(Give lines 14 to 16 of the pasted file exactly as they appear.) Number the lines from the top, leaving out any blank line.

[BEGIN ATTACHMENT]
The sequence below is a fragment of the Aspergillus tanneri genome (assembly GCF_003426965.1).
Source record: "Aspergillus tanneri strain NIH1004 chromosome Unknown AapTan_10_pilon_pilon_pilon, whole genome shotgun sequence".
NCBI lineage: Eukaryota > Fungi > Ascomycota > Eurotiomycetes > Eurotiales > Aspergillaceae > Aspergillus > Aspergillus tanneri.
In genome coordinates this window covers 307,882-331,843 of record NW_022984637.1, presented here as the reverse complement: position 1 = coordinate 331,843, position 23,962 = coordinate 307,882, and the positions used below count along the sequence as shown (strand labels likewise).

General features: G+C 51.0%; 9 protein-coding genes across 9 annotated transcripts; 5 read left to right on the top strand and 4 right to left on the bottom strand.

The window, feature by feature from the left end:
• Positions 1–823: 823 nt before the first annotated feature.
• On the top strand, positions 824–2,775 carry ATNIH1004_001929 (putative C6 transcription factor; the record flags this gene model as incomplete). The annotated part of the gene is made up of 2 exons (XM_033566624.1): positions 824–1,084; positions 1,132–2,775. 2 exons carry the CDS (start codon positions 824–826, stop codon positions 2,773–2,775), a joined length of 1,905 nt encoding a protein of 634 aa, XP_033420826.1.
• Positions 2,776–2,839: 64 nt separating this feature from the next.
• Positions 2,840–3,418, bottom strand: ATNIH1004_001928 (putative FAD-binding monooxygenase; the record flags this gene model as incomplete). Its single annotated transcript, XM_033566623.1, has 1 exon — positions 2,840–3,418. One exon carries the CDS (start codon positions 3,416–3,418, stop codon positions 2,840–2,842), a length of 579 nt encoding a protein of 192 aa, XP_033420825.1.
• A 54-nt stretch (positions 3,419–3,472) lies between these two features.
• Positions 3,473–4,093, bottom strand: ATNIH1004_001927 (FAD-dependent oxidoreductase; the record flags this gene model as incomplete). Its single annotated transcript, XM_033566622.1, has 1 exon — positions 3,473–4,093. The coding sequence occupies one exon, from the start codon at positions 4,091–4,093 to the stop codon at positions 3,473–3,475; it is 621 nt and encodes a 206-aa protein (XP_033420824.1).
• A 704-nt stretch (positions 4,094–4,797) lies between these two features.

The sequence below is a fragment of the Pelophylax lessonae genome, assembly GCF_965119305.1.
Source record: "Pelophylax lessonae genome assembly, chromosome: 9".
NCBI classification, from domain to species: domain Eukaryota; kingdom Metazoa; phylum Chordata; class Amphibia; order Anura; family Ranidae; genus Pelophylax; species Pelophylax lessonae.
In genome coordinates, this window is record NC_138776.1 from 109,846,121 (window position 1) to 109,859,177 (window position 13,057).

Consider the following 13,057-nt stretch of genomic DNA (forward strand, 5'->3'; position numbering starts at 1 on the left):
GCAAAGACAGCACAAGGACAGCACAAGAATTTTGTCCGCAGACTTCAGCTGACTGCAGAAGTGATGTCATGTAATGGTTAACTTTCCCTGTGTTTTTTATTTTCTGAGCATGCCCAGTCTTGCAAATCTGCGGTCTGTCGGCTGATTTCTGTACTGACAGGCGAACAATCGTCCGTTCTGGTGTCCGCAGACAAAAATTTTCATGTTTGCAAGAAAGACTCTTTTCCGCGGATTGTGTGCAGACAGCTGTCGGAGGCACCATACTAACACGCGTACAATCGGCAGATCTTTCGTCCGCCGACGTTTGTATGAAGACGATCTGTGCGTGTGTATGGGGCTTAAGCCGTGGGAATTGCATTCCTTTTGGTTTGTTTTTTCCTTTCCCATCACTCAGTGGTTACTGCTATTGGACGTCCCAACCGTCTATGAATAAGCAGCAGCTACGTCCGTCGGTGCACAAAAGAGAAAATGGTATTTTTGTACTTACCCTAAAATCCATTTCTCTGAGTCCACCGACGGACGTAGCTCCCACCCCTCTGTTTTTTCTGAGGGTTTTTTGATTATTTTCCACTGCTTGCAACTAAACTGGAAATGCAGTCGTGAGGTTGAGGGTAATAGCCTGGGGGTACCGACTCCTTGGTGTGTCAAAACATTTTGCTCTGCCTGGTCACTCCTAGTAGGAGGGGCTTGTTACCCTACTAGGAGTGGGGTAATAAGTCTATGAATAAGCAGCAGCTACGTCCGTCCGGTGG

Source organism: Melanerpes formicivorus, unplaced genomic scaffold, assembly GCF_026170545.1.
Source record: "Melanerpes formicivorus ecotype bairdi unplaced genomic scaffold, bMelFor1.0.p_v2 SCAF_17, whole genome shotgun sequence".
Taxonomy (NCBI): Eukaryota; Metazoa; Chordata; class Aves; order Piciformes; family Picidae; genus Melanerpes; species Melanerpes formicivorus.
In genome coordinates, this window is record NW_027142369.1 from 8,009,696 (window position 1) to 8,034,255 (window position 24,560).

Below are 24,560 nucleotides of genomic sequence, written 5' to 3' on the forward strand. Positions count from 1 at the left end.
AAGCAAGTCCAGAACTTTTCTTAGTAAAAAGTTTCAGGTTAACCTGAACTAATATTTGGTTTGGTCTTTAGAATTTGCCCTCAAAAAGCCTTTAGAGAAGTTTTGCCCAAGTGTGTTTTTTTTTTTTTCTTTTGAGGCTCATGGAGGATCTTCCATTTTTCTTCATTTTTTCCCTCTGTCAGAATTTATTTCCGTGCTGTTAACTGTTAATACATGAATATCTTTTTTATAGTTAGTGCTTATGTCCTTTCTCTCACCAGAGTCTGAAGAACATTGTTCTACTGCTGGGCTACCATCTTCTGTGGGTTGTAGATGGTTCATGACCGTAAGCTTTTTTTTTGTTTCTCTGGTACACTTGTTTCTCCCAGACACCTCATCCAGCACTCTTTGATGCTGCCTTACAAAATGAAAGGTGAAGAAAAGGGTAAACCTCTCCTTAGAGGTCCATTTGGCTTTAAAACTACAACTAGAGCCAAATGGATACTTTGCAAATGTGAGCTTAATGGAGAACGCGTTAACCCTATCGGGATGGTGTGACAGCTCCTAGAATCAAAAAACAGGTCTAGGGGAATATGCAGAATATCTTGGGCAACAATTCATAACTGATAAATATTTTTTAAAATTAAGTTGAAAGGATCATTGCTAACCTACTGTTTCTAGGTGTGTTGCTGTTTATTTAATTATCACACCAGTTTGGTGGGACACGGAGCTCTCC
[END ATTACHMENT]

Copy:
The sequence below is a fragment of the Pelophylax lessonae genome, assembly GCF_965119305.1.
Source record: "Pelophylax lessonae genome assembly, chromosome: 9".
NCBI classification, from domain to species: domain Eukaryota; kingdom Metazoa; phylum Chordata; class Amphibia; order Anura; family Ranidae; genus Pelophylax; species Pelophylax lessonae.